We walk with the “i..sland” and it gently but resolutely asks us to attune to its haptic encounter with the glacier, a quasi-terrestrial body that ragged Seili’s flesh thousands of years ago. The glacier can easily be forgotten by our selves that have mainly been trained to observe and notice linearities and process with heads and brains. Our little group is critical of purely embrained ways of knowing and wanders around unlearning to follow existing paths. Humanly linear, coherent and quick temporalities begin to crumble when we encounter Seili arching its lithic back in front of us, when it makes us face its curves, wrinkles and cracks.

Invested in knowing with ice, glaciers, processes of melting and thawing and politics they might be hinting, I walk with the group and attempt to nurture sensitivities that would smell, hear, attune to the glacier which is not to be seen but present in all the meaningful twists of Seili’s metamorphosis and of its slower neighbour bodies: islets and the sea.

Acknowledging the glacier we learn to be in meaningful touch with bodies slower than our own. We speculate towards the futurities of reciprocal but specifically multispecies and transcorporeal care. The glacier’s visual absence is the beginning of our listening towards careful reciprocity (Voegelin 2010, 83).

There is some comfort in stepping upon Seili’s rocky skeleton, but the mosses make me feel as if I am stepping on the island’s creaturely belly, its guts.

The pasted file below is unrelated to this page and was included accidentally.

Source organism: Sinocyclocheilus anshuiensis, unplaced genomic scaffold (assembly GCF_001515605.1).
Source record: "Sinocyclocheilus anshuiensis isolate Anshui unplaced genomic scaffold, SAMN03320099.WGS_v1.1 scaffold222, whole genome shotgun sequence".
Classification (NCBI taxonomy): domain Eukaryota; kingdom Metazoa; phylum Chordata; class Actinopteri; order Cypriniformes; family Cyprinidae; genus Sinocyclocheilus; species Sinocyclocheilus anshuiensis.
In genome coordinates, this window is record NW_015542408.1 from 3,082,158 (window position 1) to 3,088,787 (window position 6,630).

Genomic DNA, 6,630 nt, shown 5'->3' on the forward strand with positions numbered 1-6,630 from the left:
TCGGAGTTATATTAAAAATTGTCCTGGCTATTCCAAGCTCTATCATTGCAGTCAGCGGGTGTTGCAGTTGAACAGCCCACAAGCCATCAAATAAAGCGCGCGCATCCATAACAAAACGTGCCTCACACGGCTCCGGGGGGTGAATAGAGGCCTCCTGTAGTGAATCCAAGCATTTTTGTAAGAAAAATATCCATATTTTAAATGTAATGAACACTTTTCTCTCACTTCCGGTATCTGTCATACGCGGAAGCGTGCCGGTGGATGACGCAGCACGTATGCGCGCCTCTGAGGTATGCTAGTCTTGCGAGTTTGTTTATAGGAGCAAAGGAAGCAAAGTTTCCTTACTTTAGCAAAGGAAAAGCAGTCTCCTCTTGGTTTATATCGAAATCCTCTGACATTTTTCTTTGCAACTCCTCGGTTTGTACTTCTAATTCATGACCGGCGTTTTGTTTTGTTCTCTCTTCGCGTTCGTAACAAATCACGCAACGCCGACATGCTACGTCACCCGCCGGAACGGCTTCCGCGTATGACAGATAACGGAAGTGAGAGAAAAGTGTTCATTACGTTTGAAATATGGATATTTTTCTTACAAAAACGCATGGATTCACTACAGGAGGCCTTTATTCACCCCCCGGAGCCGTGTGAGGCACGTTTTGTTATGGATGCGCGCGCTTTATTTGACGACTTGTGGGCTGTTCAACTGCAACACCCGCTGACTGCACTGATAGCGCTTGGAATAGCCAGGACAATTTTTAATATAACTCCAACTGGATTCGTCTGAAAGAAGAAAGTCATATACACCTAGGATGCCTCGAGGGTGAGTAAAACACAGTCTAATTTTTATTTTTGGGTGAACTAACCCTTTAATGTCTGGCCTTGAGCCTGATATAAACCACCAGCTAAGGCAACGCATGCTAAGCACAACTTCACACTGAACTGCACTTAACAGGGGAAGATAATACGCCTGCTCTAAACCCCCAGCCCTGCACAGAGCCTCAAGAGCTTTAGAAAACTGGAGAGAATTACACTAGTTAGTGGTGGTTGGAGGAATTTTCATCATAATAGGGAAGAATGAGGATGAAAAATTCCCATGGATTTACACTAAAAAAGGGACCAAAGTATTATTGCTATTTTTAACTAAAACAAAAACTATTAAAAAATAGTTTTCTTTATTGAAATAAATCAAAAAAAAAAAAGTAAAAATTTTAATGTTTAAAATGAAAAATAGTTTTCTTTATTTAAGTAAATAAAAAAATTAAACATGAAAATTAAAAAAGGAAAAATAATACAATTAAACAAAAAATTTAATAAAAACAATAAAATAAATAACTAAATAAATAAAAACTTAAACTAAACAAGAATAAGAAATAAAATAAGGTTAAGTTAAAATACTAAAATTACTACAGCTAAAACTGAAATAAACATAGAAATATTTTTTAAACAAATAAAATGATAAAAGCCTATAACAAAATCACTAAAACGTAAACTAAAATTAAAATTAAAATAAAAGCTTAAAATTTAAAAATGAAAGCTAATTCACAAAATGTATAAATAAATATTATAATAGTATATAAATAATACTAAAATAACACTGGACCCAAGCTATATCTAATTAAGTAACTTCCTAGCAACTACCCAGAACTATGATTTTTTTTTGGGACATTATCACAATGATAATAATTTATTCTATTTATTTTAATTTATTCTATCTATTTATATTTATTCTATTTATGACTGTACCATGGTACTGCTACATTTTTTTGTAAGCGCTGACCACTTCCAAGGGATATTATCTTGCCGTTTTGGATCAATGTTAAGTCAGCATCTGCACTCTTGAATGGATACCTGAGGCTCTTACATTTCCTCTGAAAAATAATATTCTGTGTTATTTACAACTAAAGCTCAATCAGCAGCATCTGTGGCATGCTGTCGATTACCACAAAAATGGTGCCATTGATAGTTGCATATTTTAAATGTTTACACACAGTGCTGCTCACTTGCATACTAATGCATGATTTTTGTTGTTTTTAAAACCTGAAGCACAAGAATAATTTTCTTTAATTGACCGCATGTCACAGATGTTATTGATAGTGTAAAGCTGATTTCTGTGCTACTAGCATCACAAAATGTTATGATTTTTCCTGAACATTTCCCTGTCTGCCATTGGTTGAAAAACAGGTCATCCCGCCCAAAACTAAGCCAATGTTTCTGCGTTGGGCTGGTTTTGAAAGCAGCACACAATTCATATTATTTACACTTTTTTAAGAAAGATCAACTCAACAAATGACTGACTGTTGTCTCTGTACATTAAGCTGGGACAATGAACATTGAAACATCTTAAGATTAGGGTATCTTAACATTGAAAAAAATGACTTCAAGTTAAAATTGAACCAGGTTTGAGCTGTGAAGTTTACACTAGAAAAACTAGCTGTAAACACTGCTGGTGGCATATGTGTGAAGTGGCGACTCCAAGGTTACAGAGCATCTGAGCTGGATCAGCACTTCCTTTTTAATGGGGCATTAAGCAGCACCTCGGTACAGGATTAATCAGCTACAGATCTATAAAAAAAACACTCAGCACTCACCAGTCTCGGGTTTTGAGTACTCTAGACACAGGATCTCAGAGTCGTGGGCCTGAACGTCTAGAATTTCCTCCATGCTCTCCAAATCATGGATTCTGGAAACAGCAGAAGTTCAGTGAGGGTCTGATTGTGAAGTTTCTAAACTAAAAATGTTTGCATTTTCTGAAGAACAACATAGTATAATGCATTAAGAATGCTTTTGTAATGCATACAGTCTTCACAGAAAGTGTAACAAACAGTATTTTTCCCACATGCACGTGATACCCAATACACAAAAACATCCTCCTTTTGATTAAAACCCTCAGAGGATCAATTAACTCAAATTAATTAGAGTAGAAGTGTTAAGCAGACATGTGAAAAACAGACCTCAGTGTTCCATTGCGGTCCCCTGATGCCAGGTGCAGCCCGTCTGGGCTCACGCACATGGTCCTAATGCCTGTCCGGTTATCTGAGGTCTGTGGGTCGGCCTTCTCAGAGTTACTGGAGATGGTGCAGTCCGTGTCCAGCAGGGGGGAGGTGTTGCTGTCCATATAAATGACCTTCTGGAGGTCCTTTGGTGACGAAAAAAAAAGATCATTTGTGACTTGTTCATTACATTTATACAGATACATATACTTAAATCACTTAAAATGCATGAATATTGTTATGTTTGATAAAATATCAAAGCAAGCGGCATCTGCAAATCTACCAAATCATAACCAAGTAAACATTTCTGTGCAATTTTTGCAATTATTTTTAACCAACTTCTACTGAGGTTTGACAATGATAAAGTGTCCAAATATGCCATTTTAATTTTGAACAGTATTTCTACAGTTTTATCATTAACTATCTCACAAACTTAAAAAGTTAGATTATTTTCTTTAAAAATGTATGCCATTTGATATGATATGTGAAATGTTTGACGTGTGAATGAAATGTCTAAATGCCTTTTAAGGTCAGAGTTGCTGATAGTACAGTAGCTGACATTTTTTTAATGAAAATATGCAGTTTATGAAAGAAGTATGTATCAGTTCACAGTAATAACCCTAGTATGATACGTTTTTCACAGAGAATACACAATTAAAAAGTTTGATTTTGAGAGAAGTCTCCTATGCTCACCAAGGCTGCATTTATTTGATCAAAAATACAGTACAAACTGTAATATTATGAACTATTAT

With Kati (Kati Roover, artist and fellow hydroreader), we walk and wonder why a soft surface causes a stepping foot to feel hesitant about incipient encounters? Elina (Elina Suoyrjö, curator, writer, and co-creator of Aquatic Encounters: Arts and Hydrofeminisms) makes me slow down and think of feathers, another soft but yet again life-enabling matter for the swan family she notices when walking with the ‘i..sland.’ What soft gimmicks could we think of that might radically shake our dominant Western ways of relating to lands, islands, mosses, rocks as objects?


We t/walk about time.

A few of us stop where the sea used to ripple, in-between Seili and an “i..sland” where now dwell the church and the cemetery with suspiciously few crosses, if one considers how many lives these rocks harboured, but also took away. Taru (Taru Elfving, writer, researcher, curator, and CAA’s rock who refuses to ‘be taken for granite’) notes that if one stands attentively here, one can feel the geological time – in wetness of the land, in curves of the landscape. The muddy patch we stand on has risen over the years, for the rocks have been and are still bouncing, looking for a fulcrum since the glacier left.

Here, one can hear the ‘i..sland’ whisper to us with its already icy September winds: it whispers that it should not be ‘taken for granite,’ a nod towards Ursula Le Guin’s refusal to stand still and pretend to be sealed and solid, her determination to stay in a muddy flux of her body, in constant metamorphosis (Le Guin 2004, 8-9).